US Rep. Doggett wins, Reyes ousted in Texas races
May 30, 2012 at 5:30 a.m.
AUSTIN, Texas (AP) — U.S. Rep. Lloyd Doggett won his primary Tuesday in a new congressional district drawn to reflect the state's booming Hispanic population, beating two Hispanic challengers and paving a return to Washington for one of Gov. Rick Perry's longtime Democratic thorns.
Yet another Democratic incumbent was ousted from Congress in a late stunner: Silvestre Reyes of El Paso, who was first elected in 1996. He was narrowly defeated by former city councilman Beto O'Rourke, who favors legalizing marijuana but has said he wouldn't push for that in Congress.
Reyes was the lone congressional incumbent ousted in the primary while almost all others cruised to victory, muting the chances that the face of Texas in the U.S. House would be in for a dramatic makeover this November.
Democrat Eddie Bernice Johnson easily survived her first serious primary challenge in 20 years, and former House Energy Chairman Joe Barton also coasted to another Republican nomination despite fighting changes made this year to the shape and demographics of his North Texas district.
New political boundaries drawn by the GOP-controlled Legislature infuriated Democrats and minority rights groups in a redistricting fight still being waged in federal court. Mapmakers changed Doggett's old Austin district to all but assure a Republican victory, which sent Doggett scrambling to a new and predominantly Hispanic district that stretches from Austin to San Antonio.
It wasn't the first time Doggett has been drawn out of his old district. Doggett trumpets his resilience — and his public sparring with Perry over federal education dollars — like a progressive badge of honor.
"We're here to say to Gov. Perry, we can pick our own members of Congress," Doggett told supporters at his Austin campaign headquarters.
Doggett's district is among four new U.S. House seats awarded to Texas because of a population surge the last decade driven by Hispanics. The number of Hispanics in Texas grew by 2.8 million in the last decade — second only to California — yet Texas hasn't elected more than six Hispanics to Congress since 1997.
The majority of the voting-age population in two of the new districts is Hispanic — including the one that Doggett is now poised to win in November. The other stretched across Dallas and Fort Worth, where voters forced a July runoff between Marc Veasey and Domingo Garcia in a crowded Democratic primary of 11 candidates.
Veasey is a black state lawmaker who already represents a third of the new congressional district in the state House. Garcia is a former state lawmaker vying to become the first Hispanic elected to Congress from Dallas.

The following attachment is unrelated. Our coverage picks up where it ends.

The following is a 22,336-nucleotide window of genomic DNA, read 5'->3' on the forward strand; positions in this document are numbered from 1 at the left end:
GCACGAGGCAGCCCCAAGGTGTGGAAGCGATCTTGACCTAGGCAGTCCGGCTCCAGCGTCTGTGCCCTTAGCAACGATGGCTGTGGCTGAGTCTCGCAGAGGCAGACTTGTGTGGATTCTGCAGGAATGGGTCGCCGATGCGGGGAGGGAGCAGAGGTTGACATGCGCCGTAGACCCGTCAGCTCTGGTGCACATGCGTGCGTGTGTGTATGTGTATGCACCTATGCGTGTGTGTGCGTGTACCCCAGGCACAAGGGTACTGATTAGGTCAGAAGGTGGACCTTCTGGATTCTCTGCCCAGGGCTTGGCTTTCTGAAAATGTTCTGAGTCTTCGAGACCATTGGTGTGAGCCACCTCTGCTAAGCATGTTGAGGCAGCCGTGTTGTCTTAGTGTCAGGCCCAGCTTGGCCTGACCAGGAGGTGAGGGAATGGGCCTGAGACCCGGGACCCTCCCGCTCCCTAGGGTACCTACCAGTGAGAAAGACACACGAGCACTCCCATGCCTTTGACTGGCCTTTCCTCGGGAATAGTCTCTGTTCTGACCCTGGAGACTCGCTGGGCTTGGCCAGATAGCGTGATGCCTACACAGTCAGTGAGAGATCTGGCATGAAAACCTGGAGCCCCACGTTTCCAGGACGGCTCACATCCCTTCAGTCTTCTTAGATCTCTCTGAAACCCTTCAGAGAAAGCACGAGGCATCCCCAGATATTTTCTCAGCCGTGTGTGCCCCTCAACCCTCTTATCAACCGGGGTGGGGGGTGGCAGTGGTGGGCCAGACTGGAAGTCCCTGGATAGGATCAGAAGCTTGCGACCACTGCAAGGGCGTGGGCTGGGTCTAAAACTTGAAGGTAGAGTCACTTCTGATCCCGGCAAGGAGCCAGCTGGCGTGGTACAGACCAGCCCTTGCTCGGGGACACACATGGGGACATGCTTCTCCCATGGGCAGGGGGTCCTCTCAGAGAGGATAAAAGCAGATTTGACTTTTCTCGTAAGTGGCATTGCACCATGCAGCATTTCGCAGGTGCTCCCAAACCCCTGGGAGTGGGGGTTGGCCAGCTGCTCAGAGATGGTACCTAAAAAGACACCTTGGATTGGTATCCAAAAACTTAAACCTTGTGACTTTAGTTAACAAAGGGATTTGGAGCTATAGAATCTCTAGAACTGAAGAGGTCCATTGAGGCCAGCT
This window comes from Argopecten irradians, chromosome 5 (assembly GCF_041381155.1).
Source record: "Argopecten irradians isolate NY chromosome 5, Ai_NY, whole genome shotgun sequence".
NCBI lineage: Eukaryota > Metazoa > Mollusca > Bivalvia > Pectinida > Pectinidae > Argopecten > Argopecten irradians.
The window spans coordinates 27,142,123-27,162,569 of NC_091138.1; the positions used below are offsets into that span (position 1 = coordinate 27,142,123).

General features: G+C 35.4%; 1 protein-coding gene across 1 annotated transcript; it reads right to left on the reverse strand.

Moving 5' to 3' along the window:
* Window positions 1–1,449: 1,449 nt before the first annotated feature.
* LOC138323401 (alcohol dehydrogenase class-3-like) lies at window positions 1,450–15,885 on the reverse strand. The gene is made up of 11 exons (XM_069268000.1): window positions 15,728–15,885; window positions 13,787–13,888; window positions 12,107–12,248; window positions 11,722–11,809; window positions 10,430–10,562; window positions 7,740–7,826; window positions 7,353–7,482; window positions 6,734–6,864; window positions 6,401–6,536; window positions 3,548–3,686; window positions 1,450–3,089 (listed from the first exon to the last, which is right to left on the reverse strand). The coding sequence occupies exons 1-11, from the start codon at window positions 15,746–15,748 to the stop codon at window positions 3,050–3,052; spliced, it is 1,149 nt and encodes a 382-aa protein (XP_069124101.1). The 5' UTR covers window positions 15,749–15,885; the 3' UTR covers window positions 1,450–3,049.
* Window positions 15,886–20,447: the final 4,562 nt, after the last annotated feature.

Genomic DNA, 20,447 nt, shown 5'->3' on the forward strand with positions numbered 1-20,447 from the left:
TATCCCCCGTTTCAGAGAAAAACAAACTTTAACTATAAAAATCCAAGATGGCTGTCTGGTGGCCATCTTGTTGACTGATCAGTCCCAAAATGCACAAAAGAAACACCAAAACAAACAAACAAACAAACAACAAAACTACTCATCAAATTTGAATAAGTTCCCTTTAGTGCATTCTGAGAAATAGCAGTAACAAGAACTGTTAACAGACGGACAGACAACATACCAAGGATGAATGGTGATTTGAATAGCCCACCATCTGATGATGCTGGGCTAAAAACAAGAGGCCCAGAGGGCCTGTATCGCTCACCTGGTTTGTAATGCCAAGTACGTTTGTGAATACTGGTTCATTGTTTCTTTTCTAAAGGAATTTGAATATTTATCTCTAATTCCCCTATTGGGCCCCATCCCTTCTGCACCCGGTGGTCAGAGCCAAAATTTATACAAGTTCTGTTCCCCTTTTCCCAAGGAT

Another runoff is also needed where Ron Paul's longtime South Texas district is up for grabs. The failed presidential candidate — who announced his retirement from Congress before his latest run for the White House — didn't endorse any of the nine candidates scrambling to succeed him. Republican state Rep. Randy Weber will face attorney Felicia Harris in a July runoff.
The winner isn't a slam-dunk for election in November. The likely Democratic nominee is former U.S. Rep. Nick Lampson, whose candidacy could make the U.S. House race a rare general election toss-up in Texas.
Paul has backed Weber in previous state house races, and Weber thinks he could still snag his endorsement again before the runoff.
"He knows how conservative I am and knows we've got to get someone who can defeat the liberals," Weber said.
In the Rio Grande Valley, attorney Filemon Vela also advanced to a runoff in the newly drawn 34th Congressional District, but his opponent wasn't immediately clear.
In Dallas, Johnson, 76, defeated Barbara Mallory Caraway and Taj Clayton in the 30th Congressional District she has represented since 1992, when she became the first black woman sent to Congress from North Texas. She had not faced a serious primary challenge before this year and had garnered a rare primary endorsement from President Barack Obama.
"I'm very appreciative of their support and confidence," she told Dallas television station WFAA.
Along the Texas coast, Republican U.S. Rep. Blake Farenthold beat three challengers in the GOP primary. Farenthold will face an easier general election than in 2010, when the part-time talk show host from Corpus Christi upset longtime Democratic Congressman Solomon Ortiz. This time around, Farenthold enjoys a more GOP-friendly district under the state's new political map.